There is an old saying that says, ‘Give a fishman and he eats for a day, teach humans to fish, and he eats for life’. This is a mantra for early education teachers because they are responsible for building strong foundations for learning that children can then build when they go up to class. They don’t want to just give children answers, but want them to learn how to get answers for themselves and a great way to achieve that through play-based learning.
Play-based learning allows children to think creatively, explore, investigate, and ask questions about the world around them by playing. This does not mean giving up a smartphone or tablet to them and then walking away, but giving them material that they can manipulate, wake up, create, and think at their own pace in their own time.
Children naturally want to know and will ask many, many questions throughout the day. Allowing them to find out how things work alone or with friends allows them to understand things better while giving them a sense of accomplishment.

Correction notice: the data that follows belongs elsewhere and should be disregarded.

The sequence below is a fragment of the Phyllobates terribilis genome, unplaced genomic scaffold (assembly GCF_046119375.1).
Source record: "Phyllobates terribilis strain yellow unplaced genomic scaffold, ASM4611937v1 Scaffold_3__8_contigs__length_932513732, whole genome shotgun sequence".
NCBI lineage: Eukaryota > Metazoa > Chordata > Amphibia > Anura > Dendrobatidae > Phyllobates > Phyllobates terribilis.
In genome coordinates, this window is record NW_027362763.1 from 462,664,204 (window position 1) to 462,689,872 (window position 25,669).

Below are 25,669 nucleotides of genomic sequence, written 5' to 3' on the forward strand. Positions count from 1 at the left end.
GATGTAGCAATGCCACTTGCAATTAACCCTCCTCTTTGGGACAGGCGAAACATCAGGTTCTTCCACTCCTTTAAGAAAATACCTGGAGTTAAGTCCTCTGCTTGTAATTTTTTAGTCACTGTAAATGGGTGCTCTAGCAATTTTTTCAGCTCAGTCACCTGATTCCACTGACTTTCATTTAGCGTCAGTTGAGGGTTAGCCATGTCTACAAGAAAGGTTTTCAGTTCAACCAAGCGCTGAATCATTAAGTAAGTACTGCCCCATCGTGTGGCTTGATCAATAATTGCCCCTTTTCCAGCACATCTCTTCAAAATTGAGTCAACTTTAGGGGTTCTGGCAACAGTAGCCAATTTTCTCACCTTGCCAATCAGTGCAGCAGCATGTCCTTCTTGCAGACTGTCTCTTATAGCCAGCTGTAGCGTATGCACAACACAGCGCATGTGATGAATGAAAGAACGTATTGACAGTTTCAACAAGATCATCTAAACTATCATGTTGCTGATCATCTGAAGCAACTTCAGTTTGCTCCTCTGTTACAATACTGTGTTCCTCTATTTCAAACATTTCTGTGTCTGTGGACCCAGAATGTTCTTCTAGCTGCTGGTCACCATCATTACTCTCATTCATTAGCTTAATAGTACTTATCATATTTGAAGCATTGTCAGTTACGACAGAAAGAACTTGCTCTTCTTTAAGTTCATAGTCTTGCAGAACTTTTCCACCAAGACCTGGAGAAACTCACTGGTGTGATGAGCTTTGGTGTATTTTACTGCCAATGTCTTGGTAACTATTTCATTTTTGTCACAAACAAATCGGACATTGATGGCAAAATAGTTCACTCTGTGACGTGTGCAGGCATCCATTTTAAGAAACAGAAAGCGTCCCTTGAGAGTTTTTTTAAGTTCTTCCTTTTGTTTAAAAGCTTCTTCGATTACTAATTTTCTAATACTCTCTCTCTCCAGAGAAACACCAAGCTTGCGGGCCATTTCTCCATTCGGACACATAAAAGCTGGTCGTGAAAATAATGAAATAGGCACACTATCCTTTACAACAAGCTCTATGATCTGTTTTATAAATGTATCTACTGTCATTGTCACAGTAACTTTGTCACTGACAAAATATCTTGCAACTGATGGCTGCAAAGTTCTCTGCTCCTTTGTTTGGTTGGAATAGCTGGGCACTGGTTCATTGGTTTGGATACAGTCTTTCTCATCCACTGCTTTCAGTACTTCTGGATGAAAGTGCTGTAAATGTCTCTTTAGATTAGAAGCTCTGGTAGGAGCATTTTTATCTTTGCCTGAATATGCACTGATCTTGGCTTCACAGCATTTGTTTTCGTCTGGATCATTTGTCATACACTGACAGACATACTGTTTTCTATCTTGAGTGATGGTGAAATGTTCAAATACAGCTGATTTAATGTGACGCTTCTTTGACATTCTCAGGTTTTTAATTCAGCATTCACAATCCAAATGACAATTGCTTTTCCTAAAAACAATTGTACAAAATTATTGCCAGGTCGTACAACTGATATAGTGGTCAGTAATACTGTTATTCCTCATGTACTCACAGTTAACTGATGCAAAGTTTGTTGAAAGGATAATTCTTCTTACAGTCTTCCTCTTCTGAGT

Play develops the foundation for intellectual, physical, emotional, and social skills, all the skills needed for success throughout life. And the best thing about play based learning? Children like to play and they don’t see it as any learning, but just having fun. Learning and doing for children is related, they don’t see the difference between academic learning and play, that is, they don’t understand that they learn when they do but they. Play-based learning allows children to actively solve problems, it helps them with math and literacy skills and helps them develop social skills such as solving problems with others, sharing opinions with others and developing ideas about the world around them.
Not surprisingly, many preschool and kindergarten programs around the world have adopted this teaching model. This allows children to think creatively in terms of what they want to do and how they will achieve their goals. Children who leave the program have many necessary skills that will serve them well when they join primary and secondary schools and continue their learning. The type of foundation they get early on is very helpful in learning their future.